Look Up In the Sky — It’s a Bird! It’s a Plane! It’s Federal Spending in Wisconsin!
For years, Wisconsin has ranked near the bottom among the states in per capita federal spending. That changed in fiscal year 2009, when federal spending in Wisconsin increased by more than 50 percent, and Wisconsin’s ranking skyrocketed to an astounding 21st place nationally. However, with Recovery Act dollars drying up, and with a new Governor who has shown reluctance to take advantage of federal dollars, it is possible that 2009 represents a short-term blip in the flow of federal dollars coming into our state.
This post touches on some of the highlights of recent federal spending trends in Wisconsin, but for a more complete treatment, check out the article in WCCF’s WisKids Journal.
Traditionally, Wisconsin has ranked low in terms of federal spending. For each of the fiscal years 2005 through 2008, Wisconsin ranked either 47th or 48th in per capita federal spending. In 2008, per capita federal spending in Wisconsin was $1,910 below the national average, as shown in Figure 1. That changed in 2009, when federal spending in Wisconsin was $441 per person above the national average, ranking us 21st among the states.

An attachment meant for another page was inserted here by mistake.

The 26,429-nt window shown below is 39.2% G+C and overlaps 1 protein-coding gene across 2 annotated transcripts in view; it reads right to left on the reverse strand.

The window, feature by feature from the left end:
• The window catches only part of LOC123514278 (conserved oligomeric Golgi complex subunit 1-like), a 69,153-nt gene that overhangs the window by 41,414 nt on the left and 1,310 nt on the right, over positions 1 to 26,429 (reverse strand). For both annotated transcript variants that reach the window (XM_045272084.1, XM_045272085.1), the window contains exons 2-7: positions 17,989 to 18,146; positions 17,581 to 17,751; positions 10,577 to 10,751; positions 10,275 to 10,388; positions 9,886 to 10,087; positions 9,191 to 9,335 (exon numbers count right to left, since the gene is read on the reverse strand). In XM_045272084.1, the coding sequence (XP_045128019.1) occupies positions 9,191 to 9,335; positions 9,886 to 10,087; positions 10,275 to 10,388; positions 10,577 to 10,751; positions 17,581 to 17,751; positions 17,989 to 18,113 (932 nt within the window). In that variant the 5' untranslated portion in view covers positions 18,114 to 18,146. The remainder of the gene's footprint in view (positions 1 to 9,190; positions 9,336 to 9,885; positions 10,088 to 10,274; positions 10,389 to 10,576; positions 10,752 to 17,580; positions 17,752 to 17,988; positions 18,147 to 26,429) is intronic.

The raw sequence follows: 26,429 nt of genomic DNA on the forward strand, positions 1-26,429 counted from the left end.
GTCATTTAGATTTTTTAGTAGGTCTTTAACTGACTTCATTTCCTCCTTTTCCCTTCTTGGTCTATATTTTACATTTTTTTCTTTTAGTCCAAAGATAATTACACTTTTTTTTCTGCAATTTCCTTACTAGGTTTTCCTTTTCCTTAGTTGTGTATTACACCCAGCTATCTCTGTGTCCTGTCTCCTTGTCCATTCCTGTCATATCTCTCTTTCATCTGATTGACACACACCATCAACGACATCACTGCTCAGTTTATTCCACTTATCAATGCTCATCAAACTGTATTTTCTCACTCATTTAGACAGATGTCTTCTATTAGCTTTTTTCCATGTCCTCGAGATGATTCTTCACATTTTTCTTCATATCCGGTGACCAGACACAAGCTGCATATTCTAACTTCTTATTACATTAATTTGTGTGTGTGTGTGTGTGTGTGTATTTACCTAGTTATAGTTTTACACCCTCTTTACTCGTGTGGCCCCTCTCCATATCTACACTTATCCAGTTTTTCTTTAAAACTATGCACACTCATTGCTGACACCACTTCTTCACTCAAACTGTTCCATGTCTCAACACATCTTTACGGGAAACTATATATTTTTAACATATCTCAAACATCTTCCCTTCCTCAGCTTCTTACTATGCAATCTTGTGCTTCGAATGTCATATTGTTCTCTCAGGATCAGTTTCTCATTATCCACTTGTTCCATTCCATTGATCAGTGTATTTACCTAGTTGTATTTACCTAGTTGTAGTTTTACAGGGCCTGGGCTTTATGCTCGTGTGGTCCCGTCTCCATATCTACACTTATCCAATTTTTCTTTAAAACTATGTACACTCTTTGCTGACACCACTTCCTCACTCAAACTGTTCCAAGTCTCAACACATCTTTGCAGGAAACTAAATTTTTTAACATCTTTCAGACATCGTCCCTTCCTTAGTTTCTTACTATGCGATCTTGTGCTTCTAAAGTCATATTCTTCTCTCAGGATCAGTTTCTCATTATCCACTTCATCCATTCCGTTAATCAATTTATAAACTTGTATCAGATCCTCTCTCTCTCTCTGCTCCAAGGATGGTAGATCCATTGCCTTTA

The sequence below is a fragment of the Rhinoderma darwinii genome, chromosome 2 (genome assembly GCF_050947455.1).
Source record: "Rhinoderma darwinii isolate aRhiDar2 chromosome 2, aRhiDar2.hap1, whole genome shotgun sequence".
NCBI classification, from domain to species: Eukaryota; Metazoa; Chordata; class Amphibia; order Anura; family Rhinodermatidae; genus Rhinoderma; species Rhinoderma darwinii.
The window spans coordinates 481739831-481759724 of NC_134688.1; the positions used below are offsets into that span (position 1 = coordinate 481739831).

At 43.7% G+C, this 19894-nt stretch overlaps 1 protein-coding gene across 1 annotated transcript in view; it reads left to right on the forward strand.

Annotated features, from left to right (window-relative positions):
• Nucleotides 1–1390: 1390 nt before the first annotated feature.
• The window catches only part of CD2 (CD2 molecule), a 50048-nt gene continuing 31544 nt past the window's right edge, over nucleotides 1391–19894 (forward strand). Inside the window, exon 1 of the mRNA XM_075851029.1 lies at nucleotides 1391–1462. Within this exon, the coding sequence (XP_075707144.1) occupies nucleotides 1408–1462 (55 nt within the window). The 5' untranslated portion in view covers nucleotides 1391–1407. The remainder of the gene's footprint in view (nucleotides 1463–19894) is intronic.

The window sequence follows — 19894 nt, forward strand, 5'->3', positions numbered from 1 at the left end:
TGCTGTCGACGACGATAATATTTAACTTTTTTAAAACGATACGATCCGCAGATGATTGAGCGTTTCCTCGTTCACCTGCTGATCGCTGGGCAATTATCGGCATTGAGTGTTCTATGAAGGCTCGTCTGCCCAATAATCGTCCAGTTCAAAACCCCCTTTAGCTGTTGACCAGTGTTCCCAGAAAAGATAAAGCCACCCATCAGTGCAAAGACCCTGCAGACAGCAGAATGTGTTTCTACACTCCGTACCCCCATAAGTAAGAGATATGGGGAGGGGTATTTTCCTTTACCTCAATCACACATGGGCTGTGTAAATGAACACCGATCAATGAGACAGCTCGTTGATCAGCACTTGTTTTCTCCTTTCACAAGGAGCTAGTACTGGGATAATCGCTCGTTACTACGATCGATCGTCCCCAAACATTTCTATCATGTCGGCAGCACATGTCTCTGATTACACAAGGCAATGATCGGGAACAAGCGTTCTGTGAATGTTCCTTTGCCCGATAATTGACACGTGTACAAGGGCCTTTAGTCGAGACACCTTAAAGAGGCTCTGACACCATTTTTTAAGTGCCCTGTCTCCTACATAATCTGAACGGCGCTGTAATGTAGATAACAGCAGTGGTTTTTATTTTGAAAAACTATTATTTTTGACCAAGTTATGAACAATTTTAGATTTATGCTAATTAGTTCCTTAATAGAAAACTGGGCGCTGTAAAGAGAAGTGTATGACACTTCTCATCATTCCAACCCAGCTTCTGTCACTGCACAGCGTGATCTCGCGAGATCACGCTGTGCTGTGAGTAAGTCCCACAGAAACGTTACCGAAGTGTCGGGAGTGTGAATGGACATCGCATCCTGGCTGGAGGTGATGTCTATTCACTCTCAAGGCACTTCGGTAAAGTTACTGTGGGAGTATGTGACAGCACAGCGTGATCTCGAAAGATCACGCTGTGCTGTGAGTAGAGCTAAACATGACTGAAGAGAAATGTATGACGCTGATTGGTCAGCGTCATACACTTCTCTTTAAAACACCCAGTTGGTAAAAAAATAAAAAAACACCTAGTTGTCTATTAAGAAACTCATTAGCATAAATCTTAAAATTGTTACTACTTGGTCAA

- Spending in Wisconsin for federal grants and aid increased by $10.8 billion, thanks mostly to the Recovery Act, but also to policy changes Wisconsin made that increased the state’s share of federal Medicaid spending.
- Procurement funding grew by $5.0 billion, thanks in large part to big defense contracts, including a $3 billion Army contract awarded to Oshkosh Corporation in 2009 and contracts awarded to other businesses like Marinette Marine.
- Other direct payments grew by $3.9 billion.
The question of whether Wisconsin will retain its improved ranking in federal funds remains to be answered. Governor Walker has shown much less interest than his predecessor in obtaining federal funds for our state, particularly if a long-term state commitment and some state or local matching funding is required. During a period of anti-Washington rhetoric and renewed concern about the federal deficit, shunning federal dollars might occasionally be good politics, especially for a candidate focused on a Republican primary election.
On the other hand, for a politician who is in office and concerned about job creation, it makes a lot of sense to fight for federal funding that will flow through the state economy, increase consumer spending, and directly or indirectly create jobs within the state. Over the next few years we will see how Governor Walker and other Republican governors balance those considerations.